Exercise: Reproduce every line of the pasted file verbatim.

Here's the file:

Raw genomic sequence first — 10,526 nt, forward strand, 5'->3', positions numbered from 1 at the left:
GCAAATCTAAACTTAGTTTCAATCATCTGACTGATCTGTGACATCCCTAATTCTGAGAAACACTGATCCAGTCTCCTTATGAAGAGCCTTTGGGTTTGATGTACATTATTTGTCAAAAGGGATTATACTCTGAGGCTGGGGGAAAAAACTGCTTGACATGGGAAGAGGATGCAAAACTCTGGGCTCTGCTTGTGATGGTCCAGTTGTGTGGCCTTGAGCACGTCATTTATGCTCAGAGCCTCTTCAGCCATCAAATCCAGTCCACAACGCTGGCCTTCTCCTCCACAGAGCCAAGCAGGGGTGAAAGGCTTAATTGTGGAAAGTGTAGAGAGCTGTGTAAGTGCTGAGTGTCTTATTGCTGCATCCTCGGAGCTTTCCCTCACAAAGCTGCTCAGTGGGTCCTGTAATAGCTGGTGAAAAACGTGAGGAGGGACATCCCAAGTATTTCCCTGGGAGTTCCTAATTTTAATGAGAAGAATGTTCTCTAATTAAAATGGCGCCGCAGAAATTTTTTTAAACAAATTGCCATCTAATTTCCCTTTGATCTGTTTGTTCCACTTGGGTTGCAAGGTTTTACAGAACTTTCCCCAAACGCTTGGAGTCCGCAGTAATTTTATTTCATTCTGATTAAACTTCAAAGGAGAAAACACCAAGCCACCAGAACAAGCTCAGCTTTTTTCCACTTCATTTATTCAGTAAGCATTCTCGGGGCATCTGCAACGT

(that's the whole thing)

Raw genomic sequence first — 10,526 nt, forward strand, 5'->3', positions numbered from 1 at the left:
GCAAATCTAAACTTAGTTTCAATCATCTGACTGATCTGTGACATCCCTAATTCTGAGAAACACTGATCCAGTCTCCTTATGAAGAGCCTTTGGGTTTGATGTACATTATTTGTCAAAAGGGATTATACTCTGAGGCTGGGGGAAAAAACTGCTTGACATGGGAAGAGGATGCAAAACTCTGGGCTCTGCTTGTGATGGTCCAGTTGTGTGGCCTTGAGCACGTCATTTATGCTCAGAGCCTCTTCAGCCATCAAATCCAGTCCACAACGCTGGCCTTCTCCTCCACAGAGCCAAGCAGGGGTGAAAGGCTTAATTGTGGAAAGTGTAGAGAGCTGTGTAAGTGCTGAGTGTCTTATTGCTGCATCCTCGGAGCTTTCCCTCACAAAGCTGCTCAGTGGGTCCTGTAATAGCTGGTGAAAAACGTGAGGAGGGACATCCCAAGTATTTCCCTGGGAGTTCCTAATTTTAATGAGAAGAATGTTCTCTAATTAAAATGGCGCCGCAGAAATTTTTTTAAACAAATTGCCATCTAATTTCCCTTTGATCTGTTTGTTCCACTTGGGTTGCAAGGTTTTACAGAACTTTCCCCAAACGCTTGGAGTCCGCAGTAATTTTATTTCATTCTGATTAAACTTCAAAGGAGAAAACACCAAGCCACCAGAACAAGCTCAGCTTTTTTCCACTTCATTTATTCAGTAAGCATTCTCGGGGCATCTGCAACGT